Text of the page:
The anime was adapted from the original manga (still ongoing though on hiatus at the moment) from Sato Daisuke and Sato Shouji who wrote and drew the series for Monthly Dragon Age. This was a manga that gained popularity outside Japan through fan scanlations of the original Japanese issues. So, it was with great anticipation when Sentai Filmworks and Yen Press announced at anime conventions of 2010 that the series will be making its way to the US in its manga and anime format.

Highschool of the Dead has quite a simple story. It’s pretty much a survival horror tale of a small group of Japanese high school students trying to survive the sudden arrival of a zombie apocalypse. The zombies themselves don’t get too much of an explanation as to how they came to be only that one day the outbreak began all over the world. We see this through brief scenes when the core group of characters stop to try and get some news of the crisis at hand. It’s during the first two episodes that we meet the members of this group. There’s the group’s reluctant leader in highschool student Komuro Takashi who also happens to be in love with another group member, Miyamoto Rei, and best friends since kindergarten with another, Takagi Saya. Into this mix comes in the highly confident and supremely calm Busujima Saeko whose mysterious nature soon becomes clear later on in the series as a certain darkness in her nature becomes known which adds a layer of complexity to the character. It is no wonder that the Saeko role has become such a major favorite of the male fans of the series, but also of women fans. One cannot go into any anime convention in 2011 and not see dozens of females cosplaying as Busujima Saeko.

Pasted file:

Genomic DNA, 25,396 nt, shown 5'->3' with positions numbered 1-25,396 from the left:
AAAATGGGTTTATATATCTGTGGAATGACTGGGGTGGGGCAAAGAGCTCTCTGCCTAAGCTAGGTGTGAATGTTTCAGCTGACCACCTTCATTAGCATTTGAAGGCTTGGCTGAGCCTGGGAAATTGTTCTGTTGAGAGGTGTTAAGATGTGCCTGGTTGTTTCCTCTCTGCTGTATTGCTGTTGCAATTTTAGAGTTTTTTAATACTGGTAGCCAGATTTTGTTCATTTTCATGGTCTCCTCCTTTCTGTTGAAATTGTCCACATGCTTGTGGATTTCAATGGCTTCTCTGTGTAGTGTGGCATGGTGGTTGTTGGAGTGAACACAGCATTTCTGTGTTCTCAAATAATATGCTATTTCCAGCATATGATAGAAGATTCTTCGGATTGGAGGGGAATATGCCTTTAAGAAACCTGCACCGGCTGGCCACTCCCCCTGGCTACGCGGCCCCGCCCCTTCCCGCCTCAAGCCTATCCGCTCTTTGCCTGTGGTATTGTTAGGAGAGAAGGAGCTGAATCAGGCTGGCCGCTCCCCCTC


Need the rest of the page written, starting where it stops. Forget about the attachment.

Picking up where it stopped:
The group is rounded out by the military-obsessed otaku, Hirano Kohta, who seems to worship Saya despite her belittling attitude towards him. Also, rounding out the group is the only adult along with the teenagers, Marikawa Shizuka who was the school nurse at the school the group escapes from when the zombie outbreak reaches it’s height. Along the way the group picks up young Marisato Arisu, the 7-year old whose father gets killed in an attempt to save her young daughter from the zombies. The series even has a cute puppy in the form of Zeke who becomes quite attached to young Arisu and becomes the de facto mascot of the group who senses the arrival of zombies and barks out his warnings to the group.